The prescription was again denied at the pharmacy.

Once more a call went out to the PBM. Then another to the pharmacy. This time they were told by the PBM that my doctor needed to approve the override.

Fat chance of that on a Saturday before Christmas.

At one point during one of these many calls, I had to call the pharmacist while the PBM rep was on another phone, and they tried to have a conversation through me. That was efficient.

Yet another call to the PBM; and this time I was told the pharmacist had to call the pharmacy assistance line and request the approval by phone. I was assured that this would do the trick. I called my pharmacist, advised them of this, and waited for the confirmation.

Thirty minutes later, he called me to tell me they would not approve the prescription until January 23rd.

We tried once more, and when it was again declined, the pharmacist (I was now on a first name basis with all three on duty) advised me they simply could not get approval. At this point, since I would be out of town when the mailed prescription would likely arrive, I was looking at two weeks without this medication. I asked the cost of purchasing the medication outright, and it was $271. I told him I would probably have no choice, and would call him back to arrange it.

I was now livid, and wanted another shot at my PBM. When I got the first rep on the line for this call and demanded to speak to a supervisor, he instead routed me back to the auto attendant, where I had to start all over again just to get back to a customer service representative. Needless to say, I was apoplectic by the time I got the next rep on the phone. I recounted the sordid details, and demanded to know why it appeared I was continually being lied to. I informed them I wasn’t just a “member” in their parlance; I was the employer that chose to use them for my company. I advised them what my company paid in annual premiums and assured them that this event would influence my next decision regarding future use of their services.

The end result was that this final call and this last representative solved the problem. It took about 30 minutes. We went through the entire saga again, and I was put on hold. Ultimately, she came back and said she had again spoken to the pharmacist, that it had been approved, and my co-pay would be just $10. I called the pharmacy and confirmed that was the case.

Turns out I wouldn’t spend Christmas in the emergency room after all. I picked up my prescription within 30 minutes of that final call. It had been a few days of frustration that I would have preferred to avoid altogether.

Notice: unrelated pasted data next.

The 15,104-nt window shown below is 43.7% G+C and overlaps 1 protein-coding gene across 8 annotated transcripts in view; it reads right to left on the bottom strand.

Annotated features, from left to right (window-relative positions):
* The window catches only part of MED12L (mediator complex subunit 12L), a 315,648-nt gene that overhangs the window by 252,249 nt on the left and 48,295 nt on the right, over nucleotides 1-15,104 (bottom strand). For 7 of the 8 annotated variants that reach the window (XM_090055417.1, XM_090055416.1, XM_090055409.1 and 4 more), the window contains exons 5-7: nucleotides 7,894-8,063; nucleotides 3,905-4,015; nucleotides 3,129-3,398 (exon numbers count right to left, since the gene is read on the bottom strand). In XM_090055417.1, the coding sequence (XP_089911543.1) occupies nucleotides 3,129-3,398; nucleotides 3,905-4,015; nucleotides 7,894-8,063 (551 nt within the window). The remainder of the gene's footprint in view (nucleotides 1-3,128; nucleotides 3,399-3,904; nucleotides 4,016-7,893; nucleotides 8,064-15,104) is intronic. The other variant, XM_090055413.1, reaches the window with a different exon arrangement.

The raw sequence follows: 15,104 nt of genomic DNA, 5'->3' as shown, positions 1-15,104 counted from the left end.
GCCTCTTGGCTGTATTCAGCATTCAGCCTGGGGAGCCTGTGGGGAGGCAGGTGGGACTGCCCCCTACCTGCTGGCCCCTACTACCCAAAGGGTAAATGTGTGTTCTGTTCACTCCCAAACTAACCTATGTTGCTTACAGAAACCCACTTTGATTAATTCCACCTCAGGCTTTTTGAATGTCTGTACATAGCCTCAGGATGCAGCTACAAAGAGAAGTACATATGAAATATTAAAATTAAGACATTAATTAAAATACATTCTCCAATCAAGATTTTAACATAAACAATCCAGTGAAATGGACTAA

If you think this description is both ridiculous and tedious, you should have lived it. Yet, as frustrated as I was, I was so much more fortunate than a hapless injured worker who might find themselves in a similar situation.

For starters, I had the $271. Many injured workers don’t have the resources to just go buy the drugs that are not being provided to them. I certainly was not enjoying the fact that I might have to pay when the service should be forthcoming, but I knew at the end of this, one way or the other, I would have the medication I need. Injured workers often can’t say that.

I also had the benefit of a bit of industry experience, and that likely gave me the tenacity to pursue a resolution, where an injured worker without that benefit may have stopped trying before the issue was corrected.

We also cannot overlook the fact that I possibly had more leverage. I have no idea whether revealing myself as the decision-making employer helped or not, but the fact remains it did not get resolved until I had done so. Injured workers don’t have that leverage, and in fact, are often left feeling powerless in situations like this.

And that final point is the rub; for an injured worker, this type of incident could be a frustrating pain point that makes the critical difference between a smooth recovery and a litigated case. Often overwhelmed by our system, struggling for the medications you are supposed to have is one more sticking point that can cost everyone in the end.

Let’s hope your PBM understands that when dealing with the workers in your care. If they don’t, your workers attorney surely will.